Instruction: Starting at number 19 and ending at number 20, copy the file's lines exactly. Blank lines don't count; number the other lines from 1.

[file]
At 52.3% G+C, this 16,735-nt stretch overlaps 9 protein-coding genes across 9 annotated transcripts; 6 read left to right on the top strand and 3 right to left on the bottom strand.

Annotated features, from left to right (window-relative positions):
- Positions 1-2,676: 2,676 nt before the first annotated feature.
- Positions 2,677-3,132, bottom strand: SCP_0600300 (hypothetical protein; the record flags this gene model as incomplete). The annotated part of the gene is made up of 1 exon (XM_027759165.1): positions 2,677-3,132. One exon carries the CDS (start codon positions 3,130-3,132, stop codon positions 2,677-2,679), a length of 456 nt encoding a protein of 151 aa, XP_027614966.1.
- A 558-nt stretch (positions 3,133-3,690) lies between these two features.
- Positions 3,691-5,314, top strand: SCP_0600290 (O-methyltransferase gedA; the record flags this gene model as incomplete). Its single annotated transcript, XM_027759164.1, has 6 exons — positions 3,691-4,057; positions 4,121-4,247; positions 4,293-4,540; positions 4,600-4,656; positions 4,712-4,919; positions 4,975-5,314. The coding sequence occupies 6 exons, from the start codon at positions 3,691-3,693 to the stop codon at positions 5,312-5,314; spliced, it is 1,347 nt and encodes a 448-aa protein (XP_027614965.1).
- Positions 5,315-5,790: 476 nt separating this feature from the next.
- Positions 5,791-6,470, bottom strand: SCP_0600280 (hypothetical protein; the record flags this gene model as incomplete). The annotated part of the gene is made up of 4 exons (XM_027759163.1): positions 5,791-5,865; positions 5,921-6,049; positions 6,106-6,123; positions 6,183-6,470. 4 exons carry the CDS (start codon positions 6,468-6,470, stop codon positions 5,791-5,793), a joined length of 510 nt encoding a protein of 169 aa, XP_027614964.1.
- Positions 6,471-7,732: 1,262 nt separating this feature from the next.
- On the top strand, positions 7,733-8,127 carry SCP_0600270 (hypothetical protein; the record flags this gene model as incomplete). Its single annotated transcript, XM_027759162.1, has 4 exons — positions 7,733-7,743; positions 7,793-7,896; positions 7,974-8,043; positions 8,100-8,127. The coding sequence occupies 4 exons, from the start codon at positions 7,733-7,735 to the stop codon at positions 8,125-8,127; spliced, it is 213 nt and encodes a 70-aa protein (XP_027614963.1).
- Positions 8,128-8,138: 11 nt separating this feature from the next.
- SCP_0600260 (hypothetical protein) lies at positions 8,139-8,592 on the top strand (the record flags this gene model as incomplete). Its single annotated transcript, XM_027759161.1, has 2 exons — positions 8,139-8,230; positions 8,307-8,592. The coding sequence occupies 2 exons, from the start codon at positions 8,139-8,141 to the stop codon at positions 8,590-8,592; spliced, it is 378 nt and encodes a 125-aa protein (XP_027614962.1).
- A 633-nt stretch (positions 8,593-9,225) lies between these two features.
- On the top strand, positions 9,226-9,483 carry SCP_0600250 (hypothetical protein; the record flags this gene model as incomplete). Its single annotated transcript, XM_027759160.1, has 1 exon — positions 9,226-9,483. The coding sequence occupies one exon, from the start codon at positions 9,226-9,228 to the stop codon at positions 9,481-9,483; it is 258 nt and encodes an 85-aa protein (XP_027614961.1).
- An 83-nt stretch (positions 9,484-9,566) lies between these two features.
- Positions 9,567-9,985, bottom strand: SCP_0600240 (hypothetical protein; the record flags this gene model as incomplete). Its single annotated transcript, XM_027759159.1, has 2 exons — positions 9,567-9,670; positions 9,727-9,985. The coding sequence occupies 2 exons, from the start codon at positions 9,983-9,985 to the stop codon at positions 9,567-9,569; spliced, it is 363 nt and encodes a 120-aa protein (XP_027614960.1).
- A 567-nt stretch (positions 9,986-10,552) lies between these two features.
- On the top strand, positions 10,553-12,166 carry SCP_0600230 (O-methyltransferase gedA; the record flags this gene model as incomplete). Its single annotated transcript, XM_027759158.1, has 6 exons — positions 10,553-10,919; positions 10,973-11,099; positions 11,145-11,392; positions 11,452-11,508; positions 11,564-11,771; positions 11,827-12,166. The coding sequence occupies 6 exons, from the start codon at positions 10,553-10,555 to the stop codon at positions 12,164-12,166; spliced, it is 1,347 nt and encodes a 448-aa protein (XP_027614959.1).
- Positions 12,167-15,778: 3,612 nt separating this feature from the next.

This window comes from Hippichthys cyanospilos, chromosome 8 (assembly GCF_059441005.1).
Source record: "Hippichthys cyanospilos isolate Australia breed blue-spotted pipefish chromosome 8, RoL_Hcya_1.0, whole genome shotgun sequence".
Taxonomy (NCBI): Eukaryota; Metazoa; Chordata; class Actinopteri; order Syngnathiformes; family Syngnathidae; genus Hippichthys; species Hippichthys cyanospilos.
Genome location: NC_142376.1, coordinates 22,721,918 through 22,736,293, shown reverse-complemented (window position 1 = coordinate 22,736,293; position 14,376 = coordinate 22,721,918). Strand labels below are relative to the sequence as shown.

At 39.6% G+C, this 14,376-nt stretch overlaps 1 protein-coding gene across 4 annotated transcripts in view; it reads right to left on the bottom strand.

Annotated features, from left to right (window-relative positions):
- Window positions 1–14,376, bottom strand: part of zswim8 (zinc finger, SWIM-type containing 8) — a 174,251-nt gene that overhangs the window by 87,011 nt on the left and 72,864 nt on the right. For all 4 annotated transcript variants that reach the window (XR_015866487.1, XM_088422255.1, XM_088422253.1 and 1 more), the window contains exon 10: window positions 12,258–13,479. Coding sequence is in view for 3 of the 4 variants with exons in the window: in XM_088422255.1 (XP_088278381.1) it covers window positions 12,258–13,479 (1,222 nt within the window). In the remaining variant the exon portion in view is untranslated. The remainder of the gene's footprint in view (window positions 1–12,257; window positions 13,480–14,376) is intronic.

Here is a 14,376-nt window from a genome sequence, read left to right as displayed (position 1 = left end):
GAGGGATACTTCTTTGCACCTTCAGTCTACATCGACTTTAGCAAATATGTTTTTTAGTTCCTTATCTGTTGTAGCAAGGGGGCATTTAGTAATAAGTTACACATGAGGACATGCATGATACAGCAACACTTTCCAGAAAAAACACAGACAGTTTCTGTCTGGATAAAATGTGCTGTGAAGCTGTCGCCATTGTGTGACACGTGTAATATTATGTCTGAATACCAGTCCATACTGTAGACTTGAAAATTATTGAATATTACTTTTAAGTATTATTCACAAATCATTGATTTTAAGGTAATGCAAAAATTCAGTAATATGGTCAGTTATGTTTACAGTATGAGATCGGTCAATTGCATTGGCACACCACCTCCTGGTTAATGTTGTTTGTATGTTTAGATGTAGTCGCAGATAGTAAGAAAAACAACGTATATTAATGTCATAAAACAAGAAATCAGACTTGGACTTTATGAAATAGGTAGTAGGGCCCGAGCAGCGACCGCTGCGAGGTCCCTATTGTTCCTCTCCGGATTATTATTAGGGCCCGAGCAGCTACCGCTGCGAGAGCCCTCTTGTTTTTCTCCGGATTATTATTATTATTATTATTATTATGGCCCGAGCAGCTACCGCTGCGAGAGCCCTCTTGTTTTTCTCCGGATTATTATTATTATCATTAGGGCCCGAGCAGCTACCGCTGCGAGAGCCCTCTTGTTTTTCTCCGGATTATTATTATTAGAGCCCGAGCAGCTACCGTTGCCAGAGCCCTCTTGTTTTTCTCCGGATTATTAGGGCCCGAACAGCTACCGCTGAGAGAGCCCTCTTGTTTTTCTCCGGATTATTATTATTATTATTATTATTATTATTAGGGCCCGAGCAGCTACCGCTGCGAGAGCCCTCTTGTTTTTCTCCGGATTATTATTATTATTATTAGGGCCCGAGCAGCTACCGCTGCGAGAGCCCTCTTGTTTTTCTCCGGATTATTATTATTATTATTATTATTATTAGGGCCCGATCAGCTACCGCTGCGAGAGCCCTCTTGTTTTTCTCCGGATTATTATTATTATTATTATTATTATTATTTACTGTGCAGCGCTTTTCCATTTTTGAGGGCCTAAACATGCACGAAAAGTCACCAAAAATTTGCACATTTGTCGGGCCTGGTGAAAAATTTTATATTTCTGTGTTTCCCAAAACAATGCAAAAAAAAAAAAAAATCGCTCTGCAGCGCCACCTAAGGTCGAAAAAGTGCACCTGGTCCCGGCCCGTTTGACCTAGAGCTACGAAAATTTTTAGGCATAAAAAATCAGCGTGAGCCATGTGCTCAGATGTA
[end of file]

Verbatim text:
- Positions 12,167-15,778: 3,612 nt separating this feature from the next.

This window comes from Hippichthys cyanospilos, chromosome 8 (assembly GCF_059441005.1).